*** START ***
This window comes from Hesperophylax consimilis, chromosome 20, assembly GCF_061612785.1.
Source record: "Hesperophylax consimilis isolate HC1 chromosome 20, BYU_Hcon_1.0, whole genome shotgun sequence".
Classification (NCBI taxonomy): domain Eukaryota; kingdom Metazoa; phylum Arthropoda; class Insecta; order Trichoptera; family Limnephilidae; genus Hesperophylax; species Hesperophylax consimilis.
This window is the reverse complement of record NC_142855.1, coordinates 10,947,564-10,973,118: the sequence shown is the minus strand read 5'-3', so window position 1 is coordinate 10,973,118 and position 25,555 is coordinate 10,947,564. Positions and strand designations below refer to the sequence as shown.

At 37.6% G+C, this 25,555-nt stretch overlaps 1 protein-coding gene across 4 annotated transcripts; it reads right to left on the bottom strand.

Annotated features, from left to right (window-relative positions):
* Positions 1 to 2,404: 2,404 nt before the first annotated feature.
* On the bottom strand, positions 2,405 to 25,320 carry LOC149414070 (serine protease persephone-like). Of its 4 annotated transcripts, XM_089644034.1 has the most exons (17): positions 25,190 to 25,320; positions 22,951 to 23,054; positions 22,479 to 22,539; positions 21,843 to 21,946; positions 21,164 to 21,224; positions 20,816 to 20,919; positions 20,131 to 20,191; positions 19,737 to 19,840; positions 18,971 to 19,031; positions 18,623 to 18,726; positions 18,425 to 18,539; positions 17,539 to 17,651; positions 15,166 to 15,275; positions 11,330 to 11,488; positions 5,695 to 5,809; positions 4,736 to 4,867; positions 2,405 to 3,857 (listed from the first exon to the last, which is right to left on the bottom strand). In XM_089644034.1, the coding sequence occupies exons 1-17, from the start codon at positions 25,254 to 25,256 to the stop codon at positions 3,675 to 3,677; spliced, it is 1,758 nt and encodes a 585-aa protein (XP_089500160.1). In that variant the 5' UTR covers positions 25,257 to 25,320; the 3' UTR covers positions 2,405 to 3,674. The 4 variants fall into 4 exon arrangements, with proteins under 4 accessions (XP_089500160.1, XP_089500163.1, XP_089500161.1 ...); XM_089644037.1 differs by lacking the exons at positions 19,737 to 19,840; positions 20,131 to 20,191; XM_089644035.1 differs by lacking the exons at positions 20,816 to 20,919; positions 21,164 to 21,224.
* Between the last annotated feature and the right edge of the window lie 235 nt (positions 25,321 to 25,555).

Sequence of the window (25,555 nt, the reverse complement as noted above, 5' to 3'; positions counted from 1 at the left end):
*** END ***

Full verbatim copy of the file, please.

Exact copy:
This window comes from Hesperophylax consimilis, chromosome 20, assembly GCF_061612785.1.
Source record: "Hesperophylax consimilis isolate HC1 chromosome 20, BYU_Hcon_1.0, whole genome shotgun sequence".
Classification (NCBI taxonomy): domain Eukaryota; kingdom Metazoa; phylum Arthropoda; class Insecta; order Trichoptera; family Limnephilidae; genus Hesperophylax; species Hesperophylax consimilis.
This window is the reverse complement of record NC_142855.1, coordinates 10,947,564-10,973,118: the sequence shown is the minus strand read 5'-3', so window position 1 is coordinate 10,973,118 and position 25,555 is coordinate 10,947,564. Positions and strand designations below refer to the sequence as shown.

At 37.6% G+C, this 25,555-nt stretch overlaps 1 protein-coding gene across 4 annotated transcripts; it reads right to left on the bottom strand.

Annotated features, from left to right (window-relative positions):
* Positions 1 to 2,404: 2,404 nt before the first annotated feature.
* On the bottom strand, positions 2,405 to 25,320 carry LOC149414070 (serine protease persephone-like). Of its 4 annotated transcripts, XM_089644034.1 has the most exons (17): positions 25,190 to 25,320; positions 22,951 to 23,054; positions 22,479 to 22,539; positions 21,843 to 21,946; positions 21,164 to 21,224; positions 20,816 to 20,919; positions 20,131 to 20,191; positions 19,737 to 19,840; positions 18,971 to 19,031; positions 18,623 to 18,726; positions 18,425 to 18,539; positions 17,539 to 17,651; positions 15,166 to 15,275; positions 11,330 to 11,488; positions 5,695 to 5,809; positions 4,736 to 4,867; positions 2,405 to 3,857 (listed from the first exon to the last, which is right to left on the bottom strand). In XM_089644034.1, the coding sequence occupies exons 1-17, from the start codon at positions 25,254 to 25,256 to the stop codon at positions 3,675 to 3,677; spliced, it is 1,758 nt and encodes a 585-aa protein (XP_089500160.1). In that variant the 5' UTR covers positions 25,257 to 25,320; the 3' UTR covers positions 2,405 to 3,674. The 4 variants fall into 4 exon arrangements, with proteins under 4 accessions (XP_089500160.1, XP_089500163.1, XP_089500161.1 ...); XM_089644037.1 differs by lacking the exons at positions 19,737 to 19,840; positions 20,131 to 20,191; XM_089644035.1 differs by lacking the exons at positions 20,816 to 20,919; positions 21,164 to 21,224.
* Between the last annotated feature and the right edge of the window lie 235 nt (positions 25,321 to 25,555).

Sequence of the window (25,555 nt, the reverse complement as noted above, 5' to 3'; positions counted from 1 at the left end):